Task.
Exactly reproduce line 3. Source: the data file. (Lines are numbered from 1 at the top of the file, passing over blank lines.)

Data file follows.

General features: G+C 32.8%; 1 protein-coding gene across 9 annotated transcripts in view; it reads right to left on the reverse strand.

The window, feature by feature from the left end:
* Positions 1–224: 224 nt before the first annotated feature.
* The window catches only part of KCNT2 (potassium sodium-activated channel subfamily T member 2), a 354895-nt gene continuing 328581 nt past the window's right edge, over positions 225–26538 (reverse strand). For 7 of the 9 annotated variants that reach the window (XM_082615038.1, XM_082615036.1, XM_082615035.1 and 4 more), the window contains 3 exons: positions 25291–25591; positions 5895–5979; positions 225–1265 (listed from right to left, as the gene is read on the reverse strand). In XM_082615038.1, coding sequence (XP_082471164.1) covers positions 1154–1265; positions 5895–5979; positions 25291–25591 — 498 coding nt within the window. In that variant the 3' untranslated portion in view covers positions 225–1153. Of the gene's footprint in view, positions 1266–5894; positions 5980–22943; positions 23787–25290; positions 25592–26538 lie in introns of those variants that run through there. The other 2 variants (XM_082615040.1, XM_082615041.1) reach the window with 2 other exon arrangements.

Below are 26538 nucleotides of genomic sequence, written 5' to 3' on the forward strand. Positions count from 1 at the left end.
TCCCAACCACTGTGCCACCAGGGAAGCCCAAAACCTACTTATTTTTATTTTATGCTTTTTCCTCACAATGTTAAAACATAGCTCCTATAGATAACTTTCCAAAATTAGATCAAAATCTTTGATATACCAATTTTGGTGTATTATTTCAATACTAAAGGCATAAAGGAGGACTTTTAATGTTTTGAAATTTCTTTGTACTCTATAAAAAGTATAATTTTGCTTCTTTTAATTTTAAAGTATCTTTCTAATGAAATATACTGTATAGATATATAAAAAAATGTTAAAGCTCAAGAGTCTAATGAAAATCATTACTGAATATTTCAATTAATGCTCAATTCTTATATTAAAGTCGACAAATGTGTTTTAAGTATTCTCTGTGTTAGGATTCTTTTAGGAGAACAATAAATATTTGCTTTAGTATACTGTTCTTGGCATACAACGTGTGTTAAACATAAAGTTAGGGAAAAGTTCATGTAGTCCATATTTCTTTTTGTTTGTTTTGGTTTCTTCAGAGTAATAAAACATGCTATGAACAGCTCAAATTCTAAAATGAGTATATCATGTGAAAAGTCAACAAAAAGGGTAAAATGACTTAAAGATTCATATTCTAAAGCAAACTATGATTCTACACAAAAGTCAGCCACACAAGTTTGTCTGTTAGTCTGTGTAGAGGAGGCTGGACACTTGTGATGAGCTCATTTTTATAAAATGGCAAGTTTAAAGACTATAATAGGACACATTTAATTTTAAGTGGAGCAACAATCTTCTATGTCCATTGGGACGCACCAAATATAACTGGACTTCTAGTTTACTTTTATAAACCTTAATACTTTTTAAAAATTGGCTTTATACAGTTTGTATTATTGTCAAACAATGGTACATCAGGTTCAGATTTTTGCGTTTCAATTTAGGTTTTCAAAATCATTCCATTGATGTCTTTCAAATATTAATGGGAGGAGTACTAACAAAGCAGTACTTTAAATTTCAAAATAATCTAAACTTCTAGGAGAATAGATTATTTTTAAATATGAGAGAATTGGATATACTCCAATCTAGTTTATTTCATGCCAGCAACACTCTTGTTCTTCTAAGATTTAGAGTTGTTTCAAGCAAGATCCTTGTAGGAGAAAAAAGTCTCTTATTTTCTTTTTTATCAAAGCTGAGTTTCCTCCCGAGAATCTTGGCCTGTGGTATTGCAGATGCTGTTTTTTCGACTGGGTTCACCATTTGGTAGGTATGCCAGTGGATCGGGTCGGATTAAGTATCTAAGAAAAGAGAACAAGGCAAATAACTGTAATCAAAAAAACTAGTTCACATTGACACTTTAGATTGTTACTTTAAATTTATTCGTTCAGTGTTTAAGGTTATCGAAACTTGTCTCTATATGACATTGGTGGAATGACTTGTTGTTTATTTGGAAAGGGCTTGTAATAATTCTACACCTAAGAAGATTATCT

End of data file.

* Positions 1–224: 224 nt before the first annotated feature.